The yuan briefly hit a record high on Friday, extending its recent strength as further U.S. quantitative easing weakens the U.S. dollar and sparks interest in riskier assets such as emerging market currencies.
The Chinese currency also scored its biggest monthly gain this year, rising 1 per cent in September, with its unusual strength on Friday alone being linked to strong corporate demand for yuan and banks' efforts to avoid carrying short yuan positions over the long holiday next week, traders said.
Some traders also suspected that state banks might have supported the yuan on behalf of the People's Bank of China at the end of the quarter. The central bank typically window dresses the yuan's value at the end of a period in a tactic to avoid direct collision with U.S. critics who say the yuan is deliberately kept undervalued, jeopardizing U.S. jobs.
Spot yuan closed at 6.2849 versus the dollar, up about 0.3 per cent from Thursday's close of 6.3025, after hitting an intraday high of 6.2835, its strongest level since China established the domestic foreign exchange market in 1994.
Before trading began, the PBOC set the yuan's midpoint at 6.3410, slightly stronger than Thursday's 6.3459.
The yuan has now appreciated 0.1 per cent so far this year, regaining all the ground it lost earlier in the year, but traders believe the PBOC may act to cool renewed zeal for the currency and could even intervene in trading to curb the pace of its appreciation amid a sharp slowdown of China's exports.
"QE3-driven risk interest continues fermenting," said a trader at a European bank in Shanghai, referring to the latest bout of bond buying by the U.S. Federal Reserve.
"But we don't believe the yuan has much room to appreciate, as the authorities need a relatively stable currency to prevent a further slowdown in China's exports."
Another trader at a Chinese city commercial bank said:
"Today the important factor has been customer demand, because accumulated foreign exchange settlement was relatively high. There was no demand for dollars, so the market (for dollars) plunged."
A three-month stretch of dollar strengthening from late April had pushed the yuan to depreciate as much as 1.6 per cent by late July, but the currency has since recovered all its lost territory.
Until the fourth quarter of last year, when China's slowing economy began sapping the yuan's appreciation momentum, the PBOC had constantly intervened in trading to prevent the yuan from rising too sharply or too rapidly since the currency's landmark revaluation in July 2005.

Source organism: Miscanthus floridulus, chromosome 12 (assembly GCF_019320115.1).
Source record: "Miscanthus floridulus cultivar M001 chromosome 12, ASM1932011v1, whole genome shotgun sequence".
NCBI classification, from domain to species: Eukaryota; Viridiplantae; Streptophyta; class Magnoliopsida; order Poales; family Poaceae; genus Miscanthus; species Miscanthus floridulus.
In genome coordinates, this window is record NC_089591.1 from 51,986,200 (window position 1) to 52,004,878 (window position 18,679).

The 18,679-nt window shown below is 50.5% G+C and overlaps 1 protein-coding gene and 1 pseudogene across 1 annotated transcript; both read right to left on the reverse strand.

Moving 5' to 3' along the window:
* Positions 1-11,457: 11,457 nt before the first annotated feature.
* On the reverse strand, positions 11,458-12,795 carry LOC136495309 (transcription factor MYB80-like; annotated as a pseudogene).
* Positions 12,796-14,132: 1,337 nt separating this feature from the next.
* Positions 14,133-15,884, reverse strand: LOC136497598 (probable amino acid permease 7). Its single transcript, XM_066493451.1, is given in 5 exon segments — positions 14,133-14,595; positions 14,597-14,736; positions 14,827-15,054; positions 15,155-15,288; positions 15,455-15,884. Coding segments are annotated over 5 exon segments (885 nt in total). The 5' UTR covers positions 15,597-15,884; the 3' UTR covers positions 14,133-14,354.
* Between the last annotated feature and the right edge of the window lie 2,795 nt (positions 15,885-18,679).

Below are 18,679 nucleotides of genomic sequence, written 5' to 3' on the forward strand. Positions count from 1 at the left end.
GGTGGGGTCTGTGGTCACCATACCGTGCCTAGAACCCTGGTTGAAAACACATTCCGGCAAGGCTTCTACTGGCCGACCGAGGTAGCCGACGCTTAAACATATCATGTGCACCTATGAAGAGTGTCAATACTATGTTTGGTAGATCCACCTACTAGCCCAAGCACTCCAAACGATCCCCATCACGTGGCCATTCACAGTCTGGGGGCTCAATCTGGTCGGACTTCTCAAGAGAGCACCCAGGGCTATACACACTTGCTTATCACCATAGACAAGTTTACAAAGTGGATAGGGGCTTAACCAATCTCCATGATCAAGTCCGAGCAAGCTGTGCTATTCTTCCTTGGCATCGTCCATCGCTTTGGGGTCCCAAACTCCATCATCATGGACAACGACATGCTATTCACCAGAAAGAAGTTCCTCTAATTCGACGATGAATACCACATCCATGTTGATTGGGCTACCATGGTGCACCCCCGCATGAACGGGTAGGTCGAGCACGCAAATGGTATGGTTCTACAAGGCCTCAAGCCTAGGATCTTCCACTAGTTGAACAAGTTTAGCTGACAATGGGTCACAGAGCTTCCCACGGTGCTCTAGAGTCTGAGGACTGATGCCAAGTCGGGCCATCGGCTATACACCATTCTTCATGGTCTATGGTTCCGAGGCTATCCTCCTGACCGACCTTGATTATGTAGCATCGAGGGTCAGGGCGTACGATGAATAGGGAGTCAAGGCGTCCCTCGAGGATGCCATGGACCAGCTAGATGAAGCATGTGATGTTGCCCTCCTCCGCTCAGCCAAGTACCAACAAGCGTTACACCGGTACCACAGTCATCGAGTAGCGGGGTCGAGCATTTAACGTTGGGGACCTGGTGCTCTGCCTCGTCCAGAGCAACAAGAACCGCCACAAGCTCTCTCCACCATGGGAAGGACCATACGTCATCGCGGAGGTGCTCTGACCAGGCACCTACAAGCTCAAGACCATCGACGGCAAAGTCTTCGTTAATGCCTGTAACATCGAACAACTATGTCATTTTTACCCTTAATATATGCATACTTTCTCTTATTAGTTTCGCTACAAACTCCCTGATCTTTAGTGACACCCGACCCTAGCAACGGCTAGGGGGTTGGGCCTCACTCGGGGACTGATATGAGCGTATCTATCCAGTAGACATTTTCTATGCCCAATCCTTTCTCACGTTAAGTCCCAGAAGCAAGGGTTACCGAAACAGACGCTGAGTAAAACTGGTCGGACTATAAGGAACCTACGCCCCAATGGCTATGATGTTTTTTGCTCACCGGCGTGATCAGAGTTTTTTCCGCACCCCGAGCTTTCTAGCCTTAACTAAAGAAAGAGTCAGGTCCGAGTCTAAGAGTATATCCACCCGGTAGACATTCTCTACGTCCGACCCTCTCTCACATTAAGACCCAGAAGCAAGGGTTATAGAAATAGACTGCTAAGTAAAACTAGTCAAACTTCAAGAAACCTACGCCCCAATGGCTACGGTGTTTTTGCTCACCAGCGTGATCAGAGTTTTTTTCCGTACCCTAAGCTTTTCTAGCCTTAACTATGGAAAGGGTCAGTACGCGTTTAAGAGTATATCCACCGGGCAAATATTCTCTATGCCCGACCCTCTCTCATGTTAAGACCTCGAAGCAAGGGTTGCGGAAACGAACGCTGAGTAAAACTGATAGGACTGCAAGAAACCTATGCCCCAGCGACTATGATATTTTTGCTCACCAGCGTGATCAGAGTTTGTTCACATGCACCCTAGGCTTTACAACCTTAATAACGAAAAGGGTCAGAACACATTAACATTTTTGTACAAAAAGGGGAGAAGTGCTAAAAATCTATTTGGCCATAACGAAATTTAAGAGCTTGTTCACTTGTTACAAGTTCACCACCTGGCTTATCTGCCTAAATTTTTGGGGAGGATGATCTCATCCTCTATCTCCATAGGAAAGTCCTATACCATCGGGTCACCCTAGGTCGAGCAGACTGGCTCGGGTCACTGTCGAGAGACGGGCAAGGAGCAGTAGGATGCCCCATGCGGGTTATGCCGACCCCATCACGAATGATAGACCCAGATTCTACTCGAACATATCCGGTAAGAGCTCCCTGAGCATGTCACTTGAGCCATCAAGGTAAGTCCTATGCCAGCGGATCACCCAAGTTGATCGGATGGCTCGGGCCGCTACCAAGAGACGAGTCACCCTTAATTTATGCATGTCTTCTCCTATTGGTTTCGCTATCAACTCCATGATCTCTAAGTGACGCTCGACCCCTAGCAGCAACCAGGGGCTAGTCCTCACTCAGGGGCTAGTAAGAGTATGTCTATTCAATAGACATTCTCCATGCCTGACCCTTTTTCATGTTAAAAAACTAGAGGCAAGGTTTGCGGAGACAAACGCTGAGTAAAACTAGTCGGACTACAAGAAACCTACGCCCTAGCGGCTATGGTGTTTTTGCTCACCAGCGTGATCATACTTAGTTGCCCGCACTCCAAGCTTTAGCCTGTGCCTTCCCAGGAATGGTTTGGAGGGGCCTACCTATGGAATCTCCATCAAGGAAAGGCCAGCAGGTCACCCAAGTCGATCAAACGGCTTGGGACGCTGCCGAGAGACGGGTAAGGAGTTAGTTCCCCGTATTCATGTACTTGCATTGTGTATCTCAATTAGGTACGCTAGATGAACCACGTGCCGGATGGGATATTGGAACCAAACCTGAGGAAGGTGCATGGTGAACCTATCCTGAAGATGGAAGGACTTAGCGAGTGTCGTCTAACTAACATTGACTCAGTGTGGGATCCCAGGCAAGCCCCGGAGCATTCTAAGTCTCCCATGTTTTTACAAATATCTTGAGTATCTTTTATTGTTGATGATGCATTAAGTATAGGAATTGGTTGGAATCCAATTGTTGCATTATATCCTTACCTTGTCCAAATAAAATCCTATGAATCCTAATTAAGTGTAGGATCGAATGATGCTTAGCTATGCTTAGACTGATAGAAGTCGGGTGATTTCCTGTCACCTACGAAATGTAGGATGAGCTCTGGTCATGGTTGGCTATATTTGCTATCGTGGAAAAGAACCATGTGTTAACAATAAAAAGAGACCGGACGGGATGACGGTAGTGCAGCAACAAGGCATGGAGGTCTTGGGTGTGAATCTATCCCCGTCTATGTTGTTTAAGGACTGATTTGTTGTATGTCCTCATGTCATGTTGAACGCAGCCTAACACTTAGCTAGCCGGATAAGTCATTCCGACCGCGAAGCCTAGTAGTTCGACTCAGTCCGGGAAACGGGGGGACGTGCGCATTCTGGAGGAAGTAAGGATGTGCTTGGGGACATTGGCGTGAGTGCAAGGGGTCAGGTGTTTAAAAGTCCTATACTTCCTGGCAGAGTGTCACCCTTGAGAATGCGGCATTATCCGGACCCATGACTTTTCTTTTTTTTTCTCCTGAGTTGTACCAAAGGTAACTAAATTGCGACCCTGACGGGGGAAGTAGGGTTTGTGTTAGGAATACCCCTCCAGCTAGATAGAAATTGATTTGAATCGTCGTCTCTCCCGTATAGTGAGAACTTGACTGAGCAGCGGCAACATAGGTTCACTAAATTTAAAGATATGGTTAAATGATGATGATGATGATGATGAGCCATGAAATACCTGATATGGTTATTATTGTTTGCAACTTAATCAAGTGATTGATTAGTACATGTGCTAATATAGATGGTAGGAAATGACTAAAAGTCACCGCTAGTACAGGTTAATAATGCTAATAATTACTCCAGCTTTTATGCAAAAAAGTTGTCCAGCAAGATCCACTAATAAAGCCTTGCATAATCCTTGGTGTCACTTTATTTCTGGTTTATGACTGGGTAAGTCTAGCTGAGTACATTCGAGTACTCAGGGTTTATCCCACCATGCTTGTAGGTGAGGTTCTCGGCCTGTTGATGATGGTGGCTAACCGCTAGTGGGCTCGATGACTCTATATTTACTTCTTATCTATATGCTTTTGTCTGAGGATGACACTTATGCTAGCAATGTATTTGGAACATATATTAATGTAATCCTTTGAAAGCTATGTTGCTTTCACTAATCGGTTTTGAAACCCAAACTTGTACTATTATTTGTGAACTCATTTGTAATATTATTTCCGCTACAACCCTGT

Now that QE3 appears to have driven the yuan back onto an appreciation track, the central bank could be vigilant against the renewed threat of an ever-rising yuan to the country's exports, traders said.
"We must closely monitor the impact of recent, new European and American bailout and stimulus steps," the central bank said in its latest policy statement published earlier this week.
Bullish bets on the Chinese yuan rose to their highest level in five months over the last two weeks, even as investors slashed long positions in most emerging Asian currencies, a Reuters poll showed on Thursday.
Positive bets on the yuan increased to their highest level since late April, as investors reduced bearish calls on the currency before a week-long Chinese holiday next week, sending it to a five-month peak versus the greenback.
In trading this week, the yuan also was under upward pressure due to banks' desire to avoid carrying short yuan positions through the holiday that kicks off with the Mid-Autumn Festival this weekend and will last until Oct. 8.
Carrying such a position would be expensive because it would require borrowing yuan in the forex swap market. Such swaps are currently expensive due to tight yuan liquidity in the domestic money market, traders said.
The cost of carry would also be heightened by the length of the holiday as the swap would be needed for a longer duration.